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Transitions occur in many different educational, societal, and familial situations. Among the more common situations where problems of adjustment might be encountered are changing from one school to another, a change in grades, the shift to regular participation in afterschool programs and childcare, and going from school (non- special education) into the workplace.
(Taylor & Adelman, 2003, p. 122) Various programs have been devised, and services provided, that meet each of these import transitional needs. Children with emotional or behavioral disorders may be as much in need of transition services and programs as those challenged by physical or cognitive disabilities. Children with such conditions are frequently moved from school to school, or form program to program, either through the actions of their own families, or in an attempt to find the right form of treatment for the difficulties they face. These constant changes may, in and of themselves, result in almost insurmountable problems and pressures on the developing youngsters. Heather M. Baltodano and Robert M. Gable et al. cite the importance of interventions in any one of a variety of settings, including within the family, the school, and the community. (Hester, Baltodano, Gable, Tonelson & Hendrickson, 2003) Treatment of children with emotional or behavioral problems, or both, necessitates an attentiveness to a virtually identical set of pre-existing characteristics, each of which goes into creating the social and familial background to the child's situation. In addition, patterns of interaction; how ideas and goals are communicated from authority figures to children, etc. play roles in either helping children toward developmental goals or keeping them from those goals:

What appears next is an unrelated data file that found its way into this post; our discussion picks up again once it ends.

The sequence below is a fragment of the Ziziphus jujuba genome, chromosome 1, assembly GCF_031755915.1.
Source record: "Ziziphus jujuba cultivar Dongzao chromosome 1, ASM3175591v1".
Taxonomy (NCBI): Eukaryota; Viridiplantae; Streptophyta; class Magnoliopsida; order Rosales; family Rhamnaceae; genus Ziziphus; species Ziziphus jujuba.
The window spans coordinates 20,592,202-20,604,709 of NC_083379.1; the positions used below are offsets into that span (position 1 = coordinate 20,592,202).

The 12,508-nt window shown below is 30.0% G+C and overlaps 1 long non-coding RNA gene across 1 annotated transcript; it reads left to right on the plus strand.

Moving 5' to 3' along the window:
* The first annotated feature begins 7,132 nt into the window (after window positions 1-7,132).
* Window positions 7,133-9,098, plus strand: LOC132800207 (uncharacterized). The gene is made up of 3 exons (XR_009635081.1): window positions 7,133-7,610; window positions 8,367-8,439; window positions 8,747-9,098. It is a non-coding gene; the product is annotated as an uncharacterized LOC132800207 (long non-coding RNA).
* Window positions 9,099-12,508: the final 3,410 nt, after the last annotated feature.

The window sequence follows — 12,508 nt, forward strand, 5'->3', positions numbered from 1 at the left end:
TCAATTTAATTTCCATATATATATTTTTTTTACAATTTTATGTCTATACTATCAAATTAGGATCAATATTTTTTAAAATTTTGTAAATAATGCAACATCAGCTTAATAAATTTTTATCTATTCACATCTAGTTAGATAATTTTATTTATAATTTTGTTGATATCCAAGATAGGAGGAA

Child characteristics, parent characteristics, the dynamics of the interaction between the parent and child, and how that relationship is influenced by economic, cultural, and social circumstances... all impinge on the development of children. The long-term efficacy of that intervention process is dependent largely on its continuity and consistency across persons, across settings, and over time. Various authorities assert it is the complex interplay between child and child-partner (parent/teacher/peer), along with variables within the context of the setting that shape the quality of behavior. (Hester, Baltodano, Gable, Tonelson & Hendrickson, 2003)
In terms of when to conduct interventions, the younger the child the better. Hanna Wasik reports that a program for children aged four months to eighteen months, called the Abecedarian Project, has seen phenomenal success in increasing IQ and language scores. Such programs are accompanied by transitions programs in order to ensure that these gains are carried over into actual school. (Fuligni & Brooks-Gunn, 2004, p. 119) the transition program or service represents a way of linking together the lessons of an earlier environment with that of a later, yet to be experienced, environment. In this way, transition programs and services assist individuals in a wide variety of circumstances and situations, helping them to move on with their lives in a productive fashion.